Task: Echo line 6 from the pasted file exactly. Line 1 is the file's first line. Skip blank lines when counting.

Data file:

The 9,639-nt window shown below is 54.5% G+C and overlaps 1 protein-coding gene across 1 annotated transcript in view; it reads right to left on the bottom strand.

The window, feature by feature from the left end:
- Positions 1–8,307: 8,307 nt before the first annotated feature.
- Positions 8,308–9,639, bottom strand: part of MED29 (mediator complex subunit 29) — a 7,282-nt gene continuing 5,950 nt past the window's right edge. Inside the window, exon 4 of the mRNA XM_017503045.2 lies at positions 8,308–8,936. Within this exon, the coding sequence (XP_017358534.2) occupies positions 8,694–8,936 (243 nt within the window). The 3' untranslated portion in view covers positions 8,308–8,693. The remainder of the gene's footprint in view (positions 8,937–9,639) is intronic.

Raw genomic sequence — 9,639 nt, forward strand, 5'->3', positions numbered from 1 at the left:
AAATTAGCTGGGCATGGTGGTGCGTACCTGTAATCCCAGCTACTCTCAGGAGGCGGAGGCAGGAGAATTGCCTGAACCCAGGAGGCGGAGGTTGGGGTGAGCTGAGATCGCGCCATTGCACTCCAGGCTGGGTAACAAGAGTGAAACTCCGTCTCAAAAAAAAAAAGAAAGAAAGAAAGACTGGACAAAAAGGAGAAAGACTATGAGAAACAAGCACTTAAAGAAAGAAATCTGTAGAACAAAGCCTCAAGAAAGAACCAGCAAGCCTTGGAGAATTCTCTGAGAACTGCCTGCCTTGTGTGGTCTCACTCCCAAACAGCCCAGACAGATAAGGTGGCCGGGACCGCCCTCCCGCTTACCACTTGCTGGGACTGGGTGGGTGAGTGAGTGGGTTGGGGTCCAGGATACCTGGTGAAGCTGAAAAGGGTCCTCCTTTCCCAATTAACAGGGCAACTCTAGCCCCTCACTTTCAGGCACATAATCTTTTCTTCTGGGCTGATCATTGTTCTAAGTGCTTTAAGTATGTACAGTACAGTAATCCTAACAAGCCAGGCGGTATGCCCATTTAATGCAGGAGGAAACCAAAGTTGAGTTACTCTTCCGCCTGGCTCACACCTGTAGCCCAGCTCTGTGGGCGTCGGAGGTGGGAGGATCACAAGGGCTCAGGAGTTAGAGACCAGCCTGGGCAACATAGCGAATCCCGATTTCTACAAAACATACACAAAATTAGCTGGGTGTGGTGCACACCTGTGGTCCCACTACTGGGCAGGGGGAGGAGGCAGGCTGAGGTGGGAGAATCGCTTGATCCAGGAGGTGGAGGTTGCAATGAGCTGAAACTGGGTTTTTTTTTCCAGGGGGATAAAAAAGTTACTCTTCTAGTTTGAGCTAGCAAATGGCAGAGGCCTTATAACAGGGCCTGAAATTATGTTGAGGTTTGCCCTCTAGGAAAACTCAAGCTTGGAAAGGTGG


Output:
AAATTAGCTGGGCATGGTGGTGCGTACCTGTAATCCCAGCTACTCTCAGGAGGCGGAGGCAGGAGAATTGCCTGAACCCAGGAGGCGGAGGTTGGGGTGAGCTGAGATCGCGCCATTGCACTCCAGGCTGGGTAACAAGAGTGAAACTCCGTCTCAAAAAAAAAAAGAAAGAAAGAAAGACTGGACAAAAAGGAGAAAGACTATGAGAAACAAGCACTTAAAGAAAGAAATCTGTAGAACAAAGCCTCAAGAAAGAACCAGCAAGCCTTGGAGAATTCTCTGAGAACTGCCTGCCTTGTGTGGTCTCACTCCCAAACAGCCCAGACAGATAAGGTGGCCGGGACCGCCCTCCCGCTTACCACTTGCTGGGACTGGGTGGGTGAGTGAGTGGGTTGGGGTCCAGGATACCTGGTGAAGCTGAAAAGGGTCCTCCTTTCCCAATTAACAGGGCAACTCTAGCCCCTCACTTTCAGGCACATAATCTTTTCTTCTGGGCTGATCATTGTTCTAAGTGCTTTAAGTATGTACAGTACAGTAATCCTAACAAGCCAGGCGGTATGCCCATTTAATGCAGGAGGAAACCAAAGTTGAGTTACTCTTCCGCCTGGCTCACACCTGTAGCCCAGCTCTGTGGGCGTCGGAGGTGGGAGGATCACAAGGGCTCAGGAGTTAGAGACCAGCCTGGGCAACATAGCGAATCCCGATTTCTACAAAACATACACAAAATTAGCTGGGTGTGGTGCACACCTGTGGTCCCACTACTGGGCAGGGGGAGGAGGCAGGCTGAGGTGGGAGAATCGCTTGATCCAGGAGGTGGAGGTTGCAATGAGCTGAAACTGGGTTTTTTTTTCCAGGGGGATAAAAAAGTTACTCTTCTAGTTTGAGCTAGCAAATGGCAGAGGCCTTATAACAGGGCCTGAAATTATGTTGAGGTTTGCCCTCTAGGAAAACTCAAGCTTGGAAAGGTGG